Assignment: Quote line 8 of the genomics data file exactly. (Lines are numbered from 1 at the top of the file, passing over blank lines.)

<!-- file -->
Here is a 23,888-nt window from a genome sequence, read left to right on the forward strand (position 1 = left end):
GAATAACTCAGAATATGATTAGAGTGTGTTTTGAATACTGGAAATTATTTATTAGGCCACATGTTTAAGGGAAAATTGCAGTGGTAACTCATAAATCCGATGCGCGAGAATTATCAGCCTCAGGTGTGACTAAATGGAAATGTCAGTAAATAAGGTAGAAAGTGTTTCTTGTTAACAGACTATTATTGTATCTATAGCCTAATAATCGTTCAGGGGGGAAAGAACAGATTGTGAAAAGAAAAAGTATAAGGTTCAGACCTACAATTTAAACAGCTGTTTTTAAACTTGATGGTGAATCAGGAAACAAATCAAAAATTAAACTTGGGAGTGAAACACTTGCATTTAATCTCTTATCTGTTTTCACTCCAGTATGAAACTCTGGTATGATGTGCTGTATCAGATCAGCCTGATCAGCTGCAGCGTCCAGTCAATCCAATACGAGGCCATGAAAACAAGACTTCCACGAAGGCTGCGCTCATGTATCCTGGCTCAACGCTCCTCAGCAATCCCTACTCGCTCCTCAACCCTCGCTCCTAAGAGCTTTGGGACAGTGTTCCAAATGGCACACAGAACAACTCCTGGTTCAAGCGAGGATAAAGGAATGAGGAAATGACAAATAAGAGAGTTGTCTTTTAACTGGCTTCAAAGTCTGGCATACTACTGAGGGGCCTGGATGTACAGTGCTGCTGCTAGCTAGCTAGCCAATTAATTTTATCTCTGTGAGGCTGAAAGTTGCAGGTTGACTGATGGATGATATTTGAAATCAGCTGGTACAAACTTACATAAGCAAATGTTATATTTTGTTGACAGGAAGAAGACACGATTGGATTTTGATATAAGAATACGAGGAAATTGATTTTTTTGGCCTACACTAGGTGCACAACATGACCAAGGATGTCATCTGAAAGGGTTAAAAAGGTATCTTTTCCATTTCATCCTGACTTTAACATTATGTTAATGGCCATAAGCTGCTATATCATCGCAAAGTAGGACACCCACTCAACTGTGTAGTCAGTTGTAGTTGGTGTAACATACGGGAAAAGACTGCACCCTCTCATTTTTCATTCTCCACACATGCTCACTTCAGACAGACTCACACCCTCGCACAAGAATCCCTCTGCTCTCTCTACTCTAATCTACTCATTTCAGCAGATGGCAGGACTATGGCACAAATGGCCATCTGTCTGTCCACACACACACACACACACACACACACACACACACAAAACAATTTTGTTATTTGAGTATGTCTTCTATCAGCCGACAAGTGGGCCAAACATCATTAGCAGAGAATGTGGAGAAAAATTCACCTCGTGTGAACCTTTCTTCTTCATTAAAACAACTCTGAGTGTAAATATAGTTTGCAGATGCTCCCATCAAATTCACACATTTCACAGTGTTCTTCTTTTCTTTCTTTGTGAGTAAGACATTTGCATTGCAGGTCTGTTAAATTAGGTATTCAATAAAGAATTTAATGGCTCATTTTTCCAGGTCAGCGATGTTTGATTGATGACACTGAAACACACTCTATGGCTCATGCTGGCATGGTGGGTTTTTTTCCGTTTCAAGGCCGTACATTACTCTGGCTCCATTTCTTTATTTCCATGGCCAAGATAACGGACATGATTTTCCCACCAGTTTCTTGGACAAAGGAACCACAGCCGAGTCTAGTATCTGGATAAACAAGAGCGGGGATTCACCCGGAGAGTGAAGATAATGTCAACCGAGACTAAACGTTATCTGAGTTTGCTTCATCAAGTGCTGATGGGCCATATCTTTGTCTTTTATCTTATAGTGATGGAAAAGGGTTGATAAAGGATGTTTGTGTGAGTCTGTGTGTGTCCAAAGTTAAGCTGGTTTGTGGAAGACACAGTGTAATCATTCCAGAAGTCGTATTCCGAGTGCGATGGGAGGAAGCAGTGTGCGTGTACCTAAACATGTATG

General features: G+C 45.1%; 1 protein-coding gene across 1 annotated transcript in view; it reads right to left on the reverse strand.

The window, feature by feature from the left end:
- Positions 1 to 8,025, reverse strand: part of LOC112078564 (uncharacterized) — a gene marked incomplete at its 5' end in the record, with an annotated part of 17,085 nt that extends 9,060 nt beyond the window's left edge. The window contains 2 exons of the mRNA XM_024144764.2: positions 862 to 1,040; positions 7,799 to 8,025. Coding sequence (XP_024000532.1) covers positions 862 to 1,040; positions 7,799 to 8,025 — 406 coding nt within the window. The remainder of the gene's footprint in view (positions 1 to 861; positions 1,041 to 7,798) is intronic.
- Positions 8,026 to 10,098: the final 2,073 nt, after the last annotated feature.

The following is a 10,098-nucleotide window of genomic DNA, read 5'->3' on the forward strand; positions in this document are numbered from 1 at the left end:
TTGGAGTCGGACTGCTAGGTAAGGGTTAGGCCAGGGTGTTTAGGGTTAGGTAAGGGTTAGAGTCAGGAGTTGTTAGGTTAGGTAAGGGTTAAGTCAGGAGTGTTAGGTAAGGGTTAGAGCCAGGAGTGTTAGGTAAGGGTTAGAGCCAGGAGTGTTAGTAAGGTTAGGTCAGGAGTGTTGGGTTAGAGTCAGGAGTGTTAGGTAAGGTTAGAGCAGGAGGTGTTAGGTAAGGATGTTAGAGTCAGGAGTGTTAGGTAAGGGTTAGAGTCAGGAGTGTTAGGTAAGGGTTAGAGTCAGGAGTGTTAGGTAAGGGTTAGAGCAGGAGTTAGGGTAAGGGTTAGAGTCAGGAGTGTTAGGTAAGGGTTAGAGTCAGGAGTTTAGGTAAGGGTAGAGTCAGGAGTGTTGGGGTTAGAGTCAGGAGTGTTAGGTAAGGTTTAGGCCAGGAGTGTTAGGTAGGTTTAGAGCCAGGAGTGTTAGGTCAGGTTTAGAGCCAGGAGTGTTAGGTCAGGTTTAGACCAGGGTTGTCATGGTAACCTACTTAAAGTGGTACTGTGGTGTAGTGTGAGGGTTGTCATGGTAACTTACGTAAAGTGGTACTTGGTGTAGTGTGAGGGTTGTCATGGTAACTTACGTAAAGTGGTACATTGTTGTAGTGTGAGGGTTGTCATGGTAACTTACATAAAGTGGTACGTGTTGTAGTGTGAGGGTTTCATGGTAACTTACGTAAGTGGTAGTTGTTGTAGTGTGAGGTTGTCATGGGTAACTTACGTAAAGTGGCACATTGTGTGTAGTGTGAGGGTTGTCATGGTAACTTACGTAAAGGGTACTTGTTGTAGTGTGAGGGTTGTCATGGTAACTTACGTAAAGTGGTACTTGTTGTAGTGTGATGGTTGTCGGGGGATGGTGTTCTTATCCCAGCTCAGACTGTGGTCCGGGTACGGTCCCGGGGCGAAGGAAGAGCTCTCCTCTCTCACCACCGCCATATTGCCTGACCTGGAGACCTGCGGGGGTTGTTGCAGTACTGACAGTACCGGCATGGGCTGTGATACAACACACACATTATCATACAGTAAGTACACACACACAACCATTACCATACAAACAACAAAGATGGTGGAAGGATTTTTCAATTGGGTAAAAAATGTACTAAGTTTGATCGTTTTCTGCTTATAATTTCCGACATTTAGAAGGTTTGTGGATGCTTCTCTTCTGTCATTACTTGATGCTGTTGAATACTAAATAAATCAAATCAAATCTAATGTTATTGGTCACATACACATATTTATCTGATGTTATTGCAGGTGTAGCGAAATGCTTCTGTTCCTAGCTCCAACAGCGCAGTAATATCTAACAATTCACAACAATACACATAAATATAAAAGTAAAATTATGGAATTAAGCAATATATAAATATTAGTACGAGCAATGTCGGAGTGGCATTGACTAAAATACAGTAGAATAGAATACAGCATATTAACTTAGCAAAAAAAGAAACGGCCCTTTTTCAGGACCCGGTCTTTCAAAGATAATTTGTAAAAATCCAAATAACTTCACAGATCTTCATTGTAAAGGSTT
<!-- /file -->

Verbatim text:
TTGGAGTCGGACTGCTAGGTAAGGGTTAGGCCAGGGTGTTTAGGGTTAGGTAAGGGTTAGAGTCAGGAGTTGTTAGGTTAGGTAAGGGTTAAGTCAGGAGTGTTAGGTAAGGGTTAGAGCCAGGAGTGTTAGGTAAGGGTTAGAGCCAGGAGTGTTAGTAAGGTTAGGTCAGGAGTGTTGGGTTAGAGTCAGGAGTGTTAGGTAAGGTTAGAGCAGGAGGTGTTAGGTAAGGATGTTAGAGTCAGGAGTGTTAGGTAAGGGTTAGAGTCAGGAGTGTTAGGTAAGGGTTAGAGTCAGGAGTGTTAGGTAAGGGTTAGAGCAGGAGTTAGGGTAAGGGTTAGAGTCAGGAGTGTTAGGTAAGGGTTAGAGTCAGGAGTTTAGGTAAGGGTAGAGTCAGGAGTGTTGGGGTTAGAGTCAGGAGTGTTAGGTAAGGTTTAGGCCAGGAGTGTTAGGTAGGTTTAGAGCCAGGAGTGTTAGGTCAGGTTTAGAGCCAGGAGTGTTAGGTCAGGTTTAGACCAGGGTTGTCATGGTAACCTACTTAAAGTGGTACTGTGGTGTAGTGTGAGGGTTGTCATGGTAACTTACGTAAAGTGGTACTTGGTGTAGTGTGAGGGTTGTCATGGTAACTTACGTAAAGTGGTACATTGTTGTAGTGTGAGGGTTGTCATGGTAACTTACATAAAGTGGTACGTGTTGTAGTGTGAGGGTTTCATGGTAACTTACGTAAGTGGTAGTTGTTGTAGTGTGAGGTTGTCATGGGTAACTTACGTAAAGTGGCACATTGTGTGTAGTGTGAGGGTTGTCATGGTAACTTACGTAAAGGGTACTTGTTGTAGTGTGAGGGTTGTCATGGTAACTTACGTAAAGTGGTACTTGTTGTAGTGTGATGGTTGTCGGGGGATGGTGTTCTTATCCCAGCTCAGACTGTGGTCCGGGTACGGTCCCGGGGCGAAGGAAGAGCTCTCCTCTCTCACCACCGCCATATTGCCTGACCTGGAGACCTGCGGGGGTTGTTGCAGTACTGACAGTACCGGCATGGGCTGTGATACAACACACACATTATCATACAGTAAGTACACACACACAACCATTACCATACAAACAACAAAGATGGTGGAAGGATTTTTCAATTGGGTAAAAAATGTACTAAGTTTGATCGTTTTCTGCTTATAATTTCCGACATTTAGAAGGTTTGTGGATGCTTCTCTTCTGTCATTACTTGATGCTGTTGAATACTAAATAAATCAAATCAAATCTAATGTTATTGGTCACATACACATATTTATCTGATGTTATTGCAGGTGTAGCGAAATGCTTCTGTTCCTAGCTCCAACAGCGCAGTAATATCTAACAATTCACAACAATACACATAAATATAAAAGTAAAATTATGGAATTAAGCAATATATAAATATTAGTACGAGCAATGTCGGAGTGGCATTGACTAAAATACAGTAGAATAGAATACAGCATATTAACTTAGCAAAAAAAGAAACGGCCCTTTTTCAGGACCCGGTCTTTCAAAGATAATTTGTAAAAATCCAAATAACTTCACAGATCTTCATTGTAAAGGSTT